Compiling specialized functions for large set of user-passed options


I’m optimizing my package SymbolicRegression.jl, the backend for PySR, a GA-based gradient-free symbolic regression code.

The normal workflow for this package is to configure the options—such as choice of operators, mutation probabilities, choice of algorithm—and then run the search for a long period of time. For example:

options = SymbolicRegression.Options(
    binary_operators=(+, *, /, -),
    unary_operators=(cos, exp),

This options struct configures the search, and gets passed to nearly every function. Because of this, I think it will improve performance to have Julia compile specialized functions specific to every choice of parameter.

I am wondering if there is a way to force Julia to compile every user-defined parameter (defined here) into my functions?

As an example - the tips from @marius311 and @Henrique_Becker on this thread helped a lot with optimizing my equation evaluation: e.g., putting the operator choices into the type:
Options{typeof(binary_operators), typeof(unary_operators)}(...)
, where each set of operators is assumed to be a tuple, results in Julia compiling the operator choices into the equation evaluation. This improves the performance by quite a bit.

Basically, I would like to extend this technique to every single parameter in the options, since they will remain constant or only take on a few different values each run (say if the user launches multiple equation searches). My first idea is to repeat the above technique for every single parameter, like so:

function search(options::Options{T1, T2, T3, ....}) where {T1, T2, T3, ...}
    # Use T1, T2, T3, ... inside this function

but my guess is that there is a cleaner way to do this. Any idea how I could set this up?


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Quick update:
It seems like I can pass arbitrary data into a type like so:

data = ((*, -, /), (cos, exp), [-1, -1, -1], [-1, -1], 10)
T = Val{Symbol(data)}

data2 = eval(Meta.parse(string(T.parameters[1])))
data == data2 #true

This syntax is probably a Julia sin, but since these are constants in the view of the compiler, maybe this would work? Then I can just have the entire options array in the type, and have the compiler unpack it.

Here’s a full function:

function g(::Val{T}) where {T}
    data = eval(Meta.parse(string(T)))

then I can call it like:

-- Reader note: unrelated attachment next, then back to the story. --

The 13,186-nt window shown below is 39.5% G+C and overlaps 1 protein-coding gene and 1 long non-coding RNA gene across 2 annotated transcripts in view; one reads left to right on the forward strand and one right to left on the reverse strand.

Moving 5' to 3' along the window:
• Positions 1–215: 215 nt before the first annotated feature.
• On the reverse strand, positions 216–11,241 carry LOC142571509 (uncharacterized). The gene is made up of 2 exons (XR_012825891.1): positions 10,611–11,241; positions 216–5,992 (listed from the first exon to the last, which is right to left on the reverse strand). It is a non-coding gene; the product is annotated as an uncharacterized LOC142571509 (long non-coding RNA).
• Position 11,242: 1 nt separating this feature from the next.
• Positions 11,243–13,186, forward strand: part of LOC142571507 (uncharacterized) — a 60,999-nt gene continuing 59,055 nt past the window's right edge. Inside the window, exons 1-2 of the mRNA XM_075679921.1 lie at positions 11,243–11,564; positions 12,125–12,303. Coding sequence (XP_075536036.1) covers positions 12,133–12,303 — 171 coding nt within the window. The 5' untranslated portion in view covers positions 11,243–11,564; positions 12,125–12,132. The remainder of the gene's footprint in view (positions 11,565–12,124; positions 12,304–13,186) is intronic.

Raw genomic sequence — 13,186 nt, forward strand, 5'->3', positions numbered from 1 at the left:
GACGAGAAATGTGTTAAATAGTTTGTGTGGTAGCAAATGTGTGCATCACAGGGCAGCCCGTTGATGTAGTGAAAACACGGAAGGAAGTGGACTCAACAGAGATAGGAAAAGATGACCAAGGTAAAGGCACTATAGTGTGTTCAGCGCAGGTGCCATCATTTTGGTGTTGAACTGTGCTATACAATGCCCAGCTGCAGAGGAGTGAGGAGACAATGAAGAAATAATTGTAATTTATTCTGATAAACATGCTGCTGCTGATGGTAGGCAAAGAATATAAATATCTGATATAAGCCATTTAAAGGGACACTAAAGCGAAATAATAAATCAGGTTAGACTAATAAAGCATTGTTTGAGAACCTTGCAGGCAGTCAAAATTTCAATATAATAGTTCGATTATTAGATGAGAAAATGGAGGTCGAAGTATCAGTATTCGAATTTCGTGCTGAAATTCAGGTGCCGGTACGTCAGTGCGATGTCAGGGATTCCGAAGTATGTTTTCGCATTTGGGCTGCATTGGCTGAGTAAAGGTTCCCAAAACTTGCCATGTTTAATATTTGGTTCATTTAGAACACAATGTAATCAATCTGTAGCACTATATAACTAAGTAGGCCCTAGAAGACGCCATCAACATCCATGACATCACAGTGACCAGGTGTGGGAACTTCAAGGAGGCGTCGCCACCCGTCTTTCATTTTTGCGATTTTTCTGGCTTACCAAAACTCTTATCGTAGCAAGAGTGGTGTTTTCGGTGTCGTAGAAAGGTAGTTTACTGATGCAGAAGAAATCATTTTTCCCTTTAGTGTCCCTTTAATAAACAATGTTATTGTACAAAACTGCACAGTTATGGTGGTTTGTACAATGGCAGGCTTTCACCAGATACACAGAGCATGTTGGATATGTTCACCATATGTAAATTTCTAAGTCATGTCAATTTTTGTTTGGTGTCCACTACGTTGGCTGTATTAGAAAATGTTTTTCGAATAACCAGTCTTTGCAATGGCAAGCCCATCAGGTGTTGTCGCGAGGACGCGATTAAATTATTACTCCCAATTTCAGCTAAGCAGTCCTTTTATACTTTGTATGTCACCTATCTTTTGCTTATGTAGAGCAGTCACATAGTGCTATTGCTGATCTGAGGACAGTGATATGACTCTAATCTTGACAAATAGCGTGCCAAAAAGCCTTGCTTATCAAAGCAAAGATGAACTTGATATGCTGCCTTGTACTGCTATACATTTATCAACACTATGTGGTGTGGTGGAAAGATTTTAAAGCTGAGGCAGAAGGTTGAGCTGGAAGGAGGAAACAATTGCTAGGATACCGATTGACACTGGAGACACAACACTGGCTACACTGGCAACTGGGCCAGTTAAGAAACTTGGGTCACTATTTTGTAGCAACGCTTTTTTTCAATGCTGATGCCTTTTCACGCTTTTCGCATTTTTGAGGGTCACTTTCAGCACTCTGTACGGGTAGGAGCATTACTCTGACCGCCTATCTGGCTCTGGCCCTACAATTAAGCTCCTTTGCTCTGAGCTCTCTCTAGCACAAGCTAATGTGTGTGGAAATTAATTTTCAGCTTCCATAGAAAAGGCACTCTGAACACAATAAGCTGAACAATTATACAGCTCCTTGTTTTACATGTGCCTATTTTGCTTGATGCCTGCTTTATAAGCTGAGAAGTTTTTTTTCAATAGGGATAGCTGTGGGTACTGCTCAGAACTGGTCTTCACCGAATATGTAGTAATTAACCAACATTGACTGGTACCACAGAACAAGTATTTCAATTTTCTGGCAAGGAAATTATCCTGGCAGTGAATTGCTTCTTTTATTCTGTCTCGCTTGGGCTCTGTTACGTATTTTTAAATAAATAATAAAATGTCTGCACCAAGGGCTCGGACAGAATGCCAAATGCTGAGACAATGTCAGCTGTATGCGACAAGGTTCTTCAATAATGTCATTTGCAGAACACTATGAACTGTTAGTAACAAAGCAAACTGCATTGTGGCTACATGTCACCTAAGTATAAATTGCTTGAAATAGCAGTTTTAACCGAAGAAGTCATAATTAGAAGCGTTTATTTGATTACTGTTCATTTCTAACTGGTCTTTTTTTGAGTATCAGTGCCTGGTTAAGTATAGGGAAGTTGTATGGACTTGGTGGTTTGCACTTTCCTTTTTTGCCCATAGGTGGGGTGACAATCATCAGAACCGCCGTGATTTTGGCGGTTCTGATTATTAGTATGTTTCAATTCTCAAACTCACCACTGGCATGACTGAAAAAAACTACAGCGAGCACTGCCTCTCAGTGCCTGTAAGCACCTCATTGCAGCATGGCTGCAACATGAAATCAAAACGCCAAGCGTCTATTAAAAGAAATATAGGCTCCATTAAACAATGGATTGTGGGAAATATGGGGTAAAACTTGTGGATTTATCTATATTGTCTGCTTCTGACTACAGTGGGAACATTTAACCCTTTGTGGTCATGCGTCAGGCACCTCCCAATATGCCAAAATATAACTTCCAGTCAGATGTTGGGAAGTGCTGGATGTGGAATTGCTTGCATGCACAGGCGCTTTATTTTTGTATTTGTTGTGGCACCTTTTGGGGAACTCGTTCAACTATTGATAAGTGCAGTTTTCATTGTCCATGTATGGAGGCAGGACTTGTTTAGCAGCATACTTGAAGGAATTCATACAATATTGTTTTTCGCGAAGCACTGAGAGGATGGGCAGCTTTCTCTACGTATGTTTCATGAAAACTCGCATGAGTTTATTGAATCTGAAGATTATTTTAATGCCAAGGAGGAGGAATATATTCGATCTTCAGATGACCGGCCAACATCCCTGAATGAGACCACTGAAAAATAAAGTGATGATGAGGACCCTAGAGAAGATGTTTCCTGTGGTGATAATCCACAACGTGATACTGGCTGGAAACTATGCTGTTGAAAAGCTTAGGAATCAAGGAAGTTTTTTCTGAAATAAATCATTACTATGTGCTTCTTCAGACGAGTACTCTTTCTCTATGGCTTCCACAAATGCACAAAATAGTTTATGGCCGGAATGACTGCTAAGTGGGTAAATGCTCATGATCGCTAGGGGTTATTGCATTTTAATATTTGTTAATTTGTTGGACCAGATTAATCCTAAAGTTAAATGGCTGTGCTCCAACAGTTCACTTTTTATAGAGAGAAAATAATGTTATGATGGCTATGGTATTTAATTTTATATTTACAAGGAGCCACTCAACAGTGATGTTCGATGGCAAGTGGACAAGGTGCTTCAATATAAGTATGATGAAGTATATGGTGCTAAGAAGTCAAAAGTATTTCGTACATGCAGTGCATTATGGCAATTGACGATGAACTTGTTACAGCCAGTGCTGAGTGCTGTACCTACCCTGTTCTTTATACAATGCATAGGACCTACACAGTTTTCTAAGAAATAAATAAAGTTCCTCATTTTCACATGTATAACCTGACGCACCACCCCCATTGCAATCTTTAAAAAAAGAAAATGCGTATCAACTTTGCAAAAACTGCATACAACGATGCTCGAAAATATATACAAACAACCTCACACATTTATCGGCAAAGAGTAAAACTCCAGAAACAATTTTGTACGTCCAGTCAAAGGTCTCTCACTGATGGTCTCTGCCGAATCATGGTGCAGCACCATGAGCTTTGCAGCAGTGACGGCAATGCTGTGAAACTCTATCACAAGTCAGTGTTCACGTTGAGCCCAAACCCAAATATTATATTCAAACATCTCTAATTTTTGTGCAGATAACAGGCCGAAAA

julia> g(Val((exp, cos)))
(exp, cos)

Edit: this seems to be very slow, so is probably not the way to go about this.

I think this will not have the effect desired, for two reasons:

  1. eval is very slow, as you have already discovered. Even so, lets say that it would be viable because you will do this a single time before a lot of computation, you then get the (2) problem.
  2. The result of eval (i.e., data2) is inherently type-unstable: depending on the value of the symbol, you will have a different type of return. Consequently, the rest of the code will be very slow, unless you immediately pass data2 to a function that do all the heavy work, so this function can be specialized for the types obtained (see function barriers). Therefore, in the end, there will be no difference between this and passing the data directly, except by an extra slow setup step.
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Thanks Henrique!

Do you know if there is a way to force the specialization of a function to a struct’s values like this without eval?

Julia does not specialize over values, only types, so you have to map them to type-space. If your values are isbits types you can use Val (but use Val(value) on the objects and Val{T} in the function signatures, to extract the value back). Also, this would benefit from you keeping them inside Vals all the way to the inner piece of code that actually works over their value. However, note some things:

  1. I am not sure of how much gain you will obtain from this. I believe you will get some, but maybe not enough to justify.
  2. Your first call with each set of different types as parameters will be very slow, because it will recompile everything.
  3. By default, Julia does not specialize over Function subtypes (like the operators you are passing), and Functions are not isbits (if I remember right), maybe just wrapping them in tuples is enough to fool the compiler but I would give a little look at that.